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(LEAD) Moon vows gov't support for corporate investment, high-tech sector

All News 16:28 April 29, 2019

(ATTN: UPDATES with remarks in 3rd para, paras 5-7 and last 5 paras; ADDS photo, byline)
By Lee Chi-dong

SEOUL, April 29 (Yonhap) -- President Moon Jae-in voiced concern Monday about the economic woes facing South Korea and emphasized the need to expand the government's support for corporate investment, especially for the growth of high-tech startups.

He also asked the National Assembly, embroiled in a political dogfight over reform bills, to approve 6.7 trillion-won (US$5.8 billion) supplementary budgets that his administration is seeking in a bid to help revitalize the economy, tackle air pollution and recover from a recent wildfire in Gangwon Province.

"The faster-than-expected worsening of external conditions, including a slowdown in the world economy, is posting a threat to our economy," the president said in a regular meeting with his senior presidential aides at Cheong Wa Dae. He pointed out the vulnerability of the economy, which is driven by exports, not just domestic demand.

The competitiveness of major local industries has been weakened, as "a lot of mountains" lie ahead to overcome in efforts to inject vigor into investment, exports and consumption, Moon added.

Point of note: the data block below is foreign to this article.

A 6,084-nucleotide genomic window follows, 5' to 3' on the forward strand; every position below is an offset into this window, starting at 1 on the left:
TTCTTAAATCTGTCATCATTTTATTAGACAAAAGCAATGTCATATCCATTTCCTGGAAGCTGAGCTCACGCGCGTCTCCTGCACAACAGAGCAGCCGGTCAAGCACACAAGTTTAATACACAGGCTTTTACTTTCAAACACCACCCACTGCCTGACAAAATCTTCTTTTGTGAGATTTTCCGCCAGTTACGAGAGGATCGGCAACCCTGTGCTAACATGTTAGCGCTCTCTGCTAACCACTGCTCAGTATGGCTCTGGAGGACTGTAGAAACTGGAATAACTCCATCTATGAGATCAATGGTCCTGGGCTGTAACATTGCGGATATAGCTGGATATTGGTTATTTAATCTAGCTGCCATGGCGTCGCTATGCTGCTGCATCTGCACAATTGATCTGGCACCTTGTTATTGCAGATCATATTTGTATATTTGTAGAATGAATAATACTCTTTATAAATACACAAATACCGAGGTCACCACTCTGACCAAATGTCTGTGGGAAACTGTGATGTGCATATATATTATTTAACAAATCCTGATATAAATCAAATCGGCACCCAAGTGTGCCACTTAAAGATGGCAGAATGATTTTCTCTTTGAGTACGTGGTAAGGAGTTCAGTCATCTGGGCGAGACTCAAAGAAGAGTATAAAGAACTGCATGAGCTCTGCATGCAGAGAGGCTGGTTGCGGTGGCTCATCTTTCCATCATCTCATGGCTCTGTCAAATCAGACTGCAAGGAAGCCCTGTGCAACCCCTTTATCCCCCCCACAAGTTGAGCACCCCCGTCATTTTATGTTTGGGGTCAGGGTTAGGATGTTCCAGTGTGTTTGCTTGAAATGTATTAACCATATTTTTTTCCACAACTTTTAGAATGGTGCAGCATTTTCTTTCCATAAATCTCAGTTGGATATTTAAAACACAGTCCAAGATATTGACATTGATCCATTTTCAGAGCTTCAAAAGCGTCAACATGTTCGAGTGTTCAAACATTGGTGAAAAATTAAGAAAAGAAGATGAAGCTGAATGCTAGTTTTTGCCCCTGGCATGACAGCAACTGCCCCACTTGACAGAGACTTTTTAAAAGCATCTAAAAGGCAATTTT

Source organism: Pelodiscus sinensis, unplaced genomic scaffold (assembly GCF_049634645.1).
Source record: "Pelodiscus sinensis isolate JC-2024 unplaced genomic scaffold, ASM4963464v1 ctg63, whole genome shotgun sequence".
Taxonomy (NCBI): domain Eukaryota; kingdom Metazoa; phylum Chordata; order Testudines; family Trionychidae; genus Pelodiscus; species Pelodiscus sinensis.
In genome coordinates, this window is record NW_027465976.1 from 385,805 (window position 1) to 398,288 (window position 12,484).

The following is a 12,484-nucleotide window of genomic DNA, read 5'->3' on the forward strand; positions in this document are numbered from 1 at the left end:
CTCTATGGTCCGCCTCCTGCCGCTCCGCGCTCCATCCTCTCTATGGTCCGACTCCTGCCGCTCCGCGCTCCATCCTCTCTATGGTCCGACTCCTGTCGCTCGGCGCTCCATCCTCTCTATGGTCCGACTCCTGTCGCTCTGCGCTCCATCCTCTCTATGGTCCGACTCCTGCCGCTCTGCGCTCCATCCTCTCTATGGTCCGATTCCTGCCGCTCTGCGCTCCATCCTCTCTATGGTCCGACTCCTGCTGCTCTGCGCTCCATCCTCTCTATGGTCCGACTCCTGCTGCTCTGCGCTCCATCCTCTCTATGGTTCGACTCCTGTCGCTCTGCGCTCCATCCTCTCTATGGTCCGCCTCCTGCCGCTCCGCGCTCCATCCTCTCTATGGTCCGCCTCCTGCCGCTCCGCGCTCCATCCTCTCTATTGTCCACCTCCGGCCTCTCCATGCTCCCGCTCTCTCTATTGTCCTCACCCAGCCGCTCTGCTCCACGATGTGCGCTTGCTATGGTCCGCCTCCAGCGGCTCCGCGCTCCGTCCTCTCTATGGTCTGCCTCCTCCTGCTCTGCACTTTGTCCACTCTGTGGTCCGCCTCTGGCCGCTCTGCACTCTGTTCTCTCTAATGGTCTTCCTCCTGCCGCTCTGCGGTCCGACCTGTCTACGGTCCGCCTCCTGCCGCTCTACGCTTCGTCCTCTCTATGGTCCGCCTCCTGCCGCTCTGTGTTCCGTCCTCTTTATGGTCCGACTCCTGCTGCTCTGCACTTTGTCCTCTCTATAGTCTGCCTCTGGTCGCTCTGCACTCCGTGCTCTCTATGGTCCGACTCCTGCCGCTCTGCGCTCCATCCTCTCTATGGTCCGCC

President Moon Jae-in (2nd from L) speaks at a meeting with his top aides at Cheong Wa Dae on April 29, 2019. (Yonhap)

President Moon Jae-in (2nd from L) speaks at a meeting with his top aides at Cheong Wa Dae on April 29, 2019. (Yonhap)

His remarks came amid growing alarm over Asia's fourth-largest economy. It contracted 0.3 percent in the first quarter of this year from three months earlier mainly due to a slump in exports and facility investment, according to the Bank of Korea. The reading marks the country's worst performance in almost a decade.

Moon said that a rebound in civilian investment is important and hailed recent announcements by SK hynix Inc. to spend 120 trillion won on a semiconductor cluster in Yongin, south of Seoul, and by Samsung Electronics Co. to invest 133 trillion won expand its non-memory and foundry business.

Moon also signaled that his liberal government will be more active in promoting investment in the private sector.

"The government's investment takes a large share invigorating the economy," Moon said. "Most of all, it's important to create future growth engines through new industries."

He added that the government plans to concentrate efforts on nurturing three industries: system semiconductors, bio-health and future vehicles.

For promoting an innovative and dynamic economy, there's also a need to place emphasis on creating "the second venture boom," he said, referring to high-tech industries.

"The aggressive role of budgets is more desperate than at any other time" to counter the downside risks in the real economy and promote domestic consumption, he said.

He expressed regret that rifts among political parties are deepening at a time when the economy is at a critical juncture.

He stressed the importance of taking timely action to deal with economic challenges.

"As the handling of (a bill on) extra budgets is delayed, burdens grow for people's livelihoods and the related economy," Moon said, expressing hope that the parliament will endorse the government's budget plan as early as possible.

A Cheong Wa Dae official told reporters on the condition of anonymity that the economy is the keyword of the president's activity this week.


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